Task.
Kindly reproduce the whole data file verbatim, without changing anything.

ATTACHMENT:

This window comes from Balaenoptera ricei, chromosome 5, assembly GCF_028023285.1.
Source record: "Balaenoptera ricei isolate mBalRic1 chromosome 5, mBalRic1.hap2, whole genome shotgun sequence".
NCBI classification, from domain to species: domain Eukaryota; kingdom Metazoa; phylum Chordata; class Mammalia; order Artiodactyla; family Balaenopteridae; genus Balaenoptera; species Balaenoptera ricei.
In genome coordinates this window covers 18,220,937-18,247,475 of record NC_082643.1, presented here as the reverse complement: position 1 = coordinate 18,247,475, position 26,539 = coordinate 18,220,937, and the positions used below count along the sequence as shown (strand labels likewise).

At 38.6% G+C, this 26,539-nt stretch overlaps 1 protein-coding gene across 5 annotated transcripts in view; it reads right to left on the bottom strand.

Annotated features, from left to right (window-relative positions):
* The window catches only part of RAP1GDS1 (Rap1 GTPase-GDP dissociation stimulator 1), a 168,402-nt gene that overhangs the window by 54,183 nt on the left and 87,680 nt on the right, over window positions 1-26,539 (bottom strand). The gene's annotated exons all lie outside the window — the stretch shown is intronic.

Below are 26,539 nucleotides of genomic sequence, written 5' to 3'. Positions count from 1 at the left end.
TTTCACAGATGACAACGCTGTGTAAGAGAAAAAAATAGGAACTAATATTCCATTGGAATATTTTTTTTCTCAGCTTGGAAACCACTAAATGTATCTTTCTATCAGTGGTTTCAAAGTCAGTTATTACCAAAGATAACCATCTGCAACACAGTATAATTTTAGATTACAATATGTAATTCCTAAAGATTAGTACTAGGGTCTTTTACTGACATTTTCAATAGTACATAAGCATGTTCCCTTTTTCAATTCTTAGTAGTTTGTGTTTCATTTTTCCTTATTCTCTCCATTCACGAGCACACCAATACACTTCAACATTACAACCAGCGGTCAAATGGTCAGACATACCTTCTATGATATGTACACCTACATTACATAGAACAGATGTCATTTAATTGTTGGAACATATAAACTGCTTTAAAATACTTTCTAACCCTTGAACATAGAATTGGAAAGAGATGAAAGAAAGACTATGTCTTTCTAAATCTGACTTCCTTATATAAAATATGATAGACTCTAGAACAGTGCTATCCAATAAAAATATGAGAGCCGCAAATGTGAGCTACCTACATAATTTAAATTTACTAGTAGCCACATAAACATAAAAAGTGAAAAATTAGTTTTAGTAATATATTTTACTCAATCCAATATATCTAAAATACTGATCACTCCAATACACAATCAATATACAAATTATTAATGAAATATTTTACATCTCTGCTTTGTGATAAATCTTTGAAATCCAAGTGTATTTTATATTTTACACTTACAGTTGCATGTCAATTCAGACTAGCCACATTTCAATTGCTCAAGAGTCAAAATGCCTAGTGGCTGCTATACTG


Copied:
This window comes from Balaenoptera ricei, chromosome 5, assembly GCF_028023285.1.
Source record: "Balaenoptera ricei isolate mBalRic1 chromosome 5, mBalRic1.hap2, whole genome shotgun sequence".
NCBI classification, from domain to species: domain Eukaryota; kingdom Metazoa; phylum Chordata; class Mammalia; order Artiodactyla; family Balaenopteridae; genus Balaenoptera; species Balaenoptera ricei.
In genome coordinates this window covers 18,220,937-18,247,475 of record NC_082643.1, presented here as the reverse complement: position 1 = coordinate 18,247,475, position 26,539 = coordinate 18,220,937, and the positions used below count along the sequence as shown (strand labels likewise).

At 38.6% G+C, this 26,539-nt stretch overlaps 1 protein-coding gene across 5 annotated transcripts in view; it reads right to left on the bottom strand.

Annotated features, from left to right (window-relative positions):
* The window catches only part of RAP1GDS1 (Rap1 GTPase-GDP dissociation stimulator 1), a 168,402-nt gene that overhangs the window by 54,183 nt on the left and 87,680 nt on the right, over window positions 1-26,539 (bottom strand). The gene's annotated exons all lie outside the window — the stretch shown is intronic.

Below are 26,539 nucleotides of genomic sequence, written 5' to 3'. Positions count from 1 at the left end.
TTTCACAGATGACAACGCTGTGTAAGAGAAAAAAATAGGAACTAATATTCCATTGGAATATTTTTTTTCTCAGCTTGGAAACCACTAAATGTATCTTTCTATCAGTGGTTTCAAAGTCAGTTATTACCAAAGATAACCATCTGCAACACAGTATAATTTTAGATTACAATATGTAATTCCTAAAGATTAGTACTAGGGTCTTTTACTGACATTTTCAATAGTACATAAGCATGTTCCCTTTTTCAATTCTTAGTAGTTTGTGTTTCATTTTTCCTTATTCTCTCCATTCACGAGCACACCAATACACTTCAACATTACAACCAGCGGTCAAATGGTCAGACATACCTTCTATGATATGTACACCTACATTACATAGAACAGATGTCATTTAATTGTTGGAACATATAAACTGCTTTAAAATACTTTCTAACCCTTGAACATAGAATTGGAAAGAGATGAAAGAAAGACTATGTCTTTCTAAATCTGACTTCCTTATATAAAATATGATAGACTCTAGAACAGTGCTATCCAATAAAAATATGAGAGCCGCAAATGTGAGCTACCTACATAATTTAAATTTACTAGTAGCCACATAAACATAAAAAGTGAAAAATTAGTTTTAGTAATATATTTTACTCAATCCAATATATCTAAAATACTGATCACTCCAATACACAATCAATATACAAATTATTAATGAAATATTTTACATCTCTGCTTTGTGATAAATCTTTGAAATCCAAGTGTATTTTATATTTTACACTTACAGTTGCATGTCAATTCAGACTAGCCACATTTCAATTGCTCAAGAGTCAAAATGCCTAGTGGCTGCTATACTG